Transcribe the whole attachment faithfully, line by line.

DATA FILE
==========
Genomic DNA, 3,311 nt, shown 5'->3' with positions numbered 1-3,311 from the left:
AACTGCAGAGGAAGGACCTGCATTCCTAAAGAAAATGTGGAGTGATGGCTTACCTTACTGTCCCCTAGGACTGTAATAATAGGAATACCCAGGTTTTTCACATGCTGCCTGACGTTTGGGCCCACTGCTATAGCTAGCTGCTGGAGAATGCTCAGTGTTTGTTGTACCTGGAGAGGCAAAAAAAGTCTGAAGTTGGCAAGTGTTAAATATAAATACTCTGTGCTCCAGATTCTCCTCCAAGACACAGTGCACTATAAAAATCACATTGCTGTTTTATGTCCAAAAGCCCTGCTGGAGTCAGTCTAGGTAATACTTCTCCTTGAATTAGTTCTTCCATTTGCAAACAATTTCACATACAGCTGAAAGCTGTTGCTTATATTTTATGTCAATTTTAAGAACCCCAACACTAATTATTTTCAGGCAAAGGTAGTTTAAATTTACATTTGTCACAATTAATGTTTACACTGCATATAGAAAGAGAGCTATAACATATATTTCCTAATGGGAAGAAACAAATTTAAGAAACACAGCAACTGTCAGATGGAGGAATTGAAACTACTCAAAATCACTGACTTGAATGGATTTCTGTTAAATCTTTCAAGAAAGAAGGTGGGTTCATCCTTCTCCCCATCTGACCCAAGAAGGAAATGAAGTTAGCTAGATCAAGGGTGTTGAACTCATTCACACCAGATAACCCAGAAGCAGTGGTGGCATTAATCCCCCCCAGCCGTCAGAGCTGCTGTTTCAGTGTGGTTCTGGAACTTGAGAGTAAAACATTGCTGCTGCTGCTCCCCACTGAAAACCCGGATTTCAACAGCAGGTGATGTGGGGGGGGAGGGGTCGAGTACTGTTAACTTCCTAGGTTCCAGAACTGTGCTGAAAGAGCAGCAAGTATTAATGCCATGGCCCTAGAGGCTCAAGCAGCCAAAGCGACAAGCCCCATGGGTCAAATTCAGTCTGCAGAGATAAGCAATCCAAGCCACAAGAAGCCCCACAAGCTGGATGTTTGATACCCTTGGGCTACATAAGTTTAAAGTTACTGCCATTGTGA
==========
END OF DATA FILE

Genomic DNA, 3,311 nt, shown 5'->3' with positions numbered 1-3,311 from the left:
AACTGCAGAGGAAGGACCTGCATTCCTAAAGAAAATGTGGAGTGATGGCTTACCTTACTGTCCCCTAGGACTGTAATAATAGGAATACCCAGGTTTTTCACATGCTGCCTGACGTTTGGGCCCACTGCTATAGCTAGCTGCTGGAGAATGCTCAGTGTTTGTTGTACCTGGAGAGGCAAAAAAAGTCTGAAGTTGGCAAGTGTTAAATATAAATACTCTGTGCTCCAGATTCTCCTCCAAGACACAGTGCACTATAAAAATCACATTGCTGTTTTATGTCCAAAAGCCCTGCTGGAGTCAGTCTAGGTAATACTTCTCCTTGAATTAGTTCTTCCATTTGCAAACAATTTCACATACAGCTGAAAGCTGTTGCTTATATTTTATGTCAATTTTAAGAACCCCAACACTAATTATTTTCAGGCAAAGGTAGTTTAAATTTACATTTGTCACAATTAATGTTTACACTGCATATAGAAAGAGAGCTATAACATATATTTCCTAATGGGAAGAAACAAATTTAAGAAACACAGCAACTGTCAGATGGAGGAATTGAAACTACTCAAAATCACTGACTTGAATGGATTTCTGTTAAATCTTTCAAGAAAGAAGGTGGGTTCATCCTTCTCCCCATCTGACCCAAGAAGGAAATGAAGTTAGCTAGATCAAGGGTGTTGAACTCATTCACACCAGATAACCCAGAAGCAGTGGTGGCATTAATCCCCCCCAGCCGTCAGAGCTGCTGTTTCAGTGTGGTTCTGGAACTTGAGAGTAAAACATTGCTGCTGCTGCTCCCCACTGAAAACCCGGATTTCAACAGCAGGTGATGTGGGGGGGGAGGGGTCGAGTACTGTTAACTTCCTAGGTTCCAGAACTGTGCTGAAAGAGCAGCAAGTATTAATGCCATGGCCCTAGAGGCTCAAGCAGCCAAAGCGACAAGCCCCATGGGTCAAATTCAGTCTGCAGAGATAAGCAATCCAAGCCACAAGAAGCCCCACAAGCTGGATGTTTGATACCCTTGGGCTACATAAGTTTAAAGTTACTGCCATTGTGA